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Love poems for wedding recitals

For wedding ceremonies in sites other than a church, having extra entertainment for your guests is becoming more and more popular. It adds a little personal touch to the day and can be a welcome break from the formality of a wedding ceremony.

Many choose to have a soloist sing ‘their’ song or perhaps a harpist or flutist. Another potion is to have a guest or close friend recite the couples favourite reading or poem. Shorter works are often used because of time restrictions. Below are many popular choices for a modern and original wedding:

She Walks in Beauty
She walks in beauty, like the night
Of cloudless climes and starry skies;
And all that’s best of dark and bright
Meet in her aspect and her eyes:
Thus mellowed to that tender light
Which heaven to gaudy day denies.

One shade the more, one ray the less,
Had half impaired the nameless grace
Which waves in every raven tress,
Or softly lightens o’er her face;
Where thoughts serenely sweet express
How pure, how dear their dwelling place.
And so on that cheek, and o’er that brow,
So soft, so calm, yet eloquent,
The smiles that win, the tints that glow,
But tell of days in goodness spent,
A mind at peace with all below,
A heart whose love is innocent!
LORD BYRON

On a Rosebud Sent to Her Lover
The tender bud within herself doth close
With secret sweetness till it prove a rose;
And then as fit for profit as for pleasure
Yields sweet content to him that gains the treasure:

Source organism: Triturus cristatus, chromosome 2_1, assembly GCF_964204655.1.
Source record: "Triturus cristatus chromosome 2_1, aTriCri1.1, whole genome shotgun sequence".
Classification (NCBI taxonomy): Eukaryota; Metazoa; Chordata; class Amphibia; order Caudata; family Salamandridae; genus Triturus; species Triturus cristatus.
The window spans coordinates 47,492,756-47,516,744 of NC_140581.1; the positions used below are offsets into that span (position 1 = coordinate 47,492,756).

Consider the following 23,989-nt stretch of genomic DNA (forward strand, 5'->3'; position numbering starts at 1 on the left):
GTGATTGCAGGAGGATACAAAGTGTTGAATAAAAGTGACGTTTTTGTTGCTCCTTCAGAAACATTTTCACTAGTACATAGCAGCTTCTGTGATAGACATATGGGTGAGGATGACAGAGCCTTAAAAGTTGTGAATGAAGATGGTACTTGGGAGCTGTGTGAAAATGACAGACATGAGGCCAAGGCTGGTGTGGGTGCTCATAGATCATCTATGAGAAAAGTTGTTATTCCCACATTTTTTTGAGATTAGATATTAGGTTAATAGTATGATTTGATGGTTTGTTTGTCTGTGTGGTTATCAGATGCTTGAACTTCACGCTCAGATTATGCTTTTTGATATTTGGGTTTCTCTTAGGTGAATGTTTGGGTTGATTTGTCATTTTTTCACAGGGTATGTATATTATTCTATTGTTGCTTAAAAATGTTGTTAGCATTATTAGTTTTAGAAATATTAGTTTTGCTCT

So she that sent this, yet a bud unblown,
In time may prove a rose, and be your own.
ANON

To My Dear and Loving Husband
If ever two were one then surely we.
If ever man were lov’d by wife, then thee;
If ever wife was happy in a man,
Compare with me ye women if you can.
I prize thy love more than whole Mines of gold
Or all the riches that the East doth hold.
My love is such that Rivers cannot quench,
Nor ought but love from thee, give recompense.
Thy love is such I can no way repay,
The heavens reward thee mainfold I pray.
Then while we live, in love lets so persevere,
That when we live no more, we may live ever.
ANNE BRADSTREET

She Sings
The moth’s kiss first!
Kiss me as if you made believe
You were not sure, this eve
How my face, your flower, had pursed
Its petals up; so here and there
You brush it, till I grow aware
Who wants me, and wide open I burst.
ROBERT BROWNING

Sonnet 18
Shall I compare thee to a summer’s day?
Thou art more lovely and more temperate:
Rough winds do shake the darling buds of May,
And summer’s lease hath all too short a date
Sometime too hot the eye of heaven shines,
And often is his gold complexion dimmed;
And every fair from fair sometime declines,
By chance, or nature’s changing course untrimmed;
But thy eternal summer shall not fade,

Nor lose possession of that fair thou owest,
Nor shall death brag thou wanderest in his shade,
When in eternal lines to time thou growest;
So long as men can breathe, or eyes can see,
So long lives this, and this gives life to thee.
WILLIAM SHAKESPHERE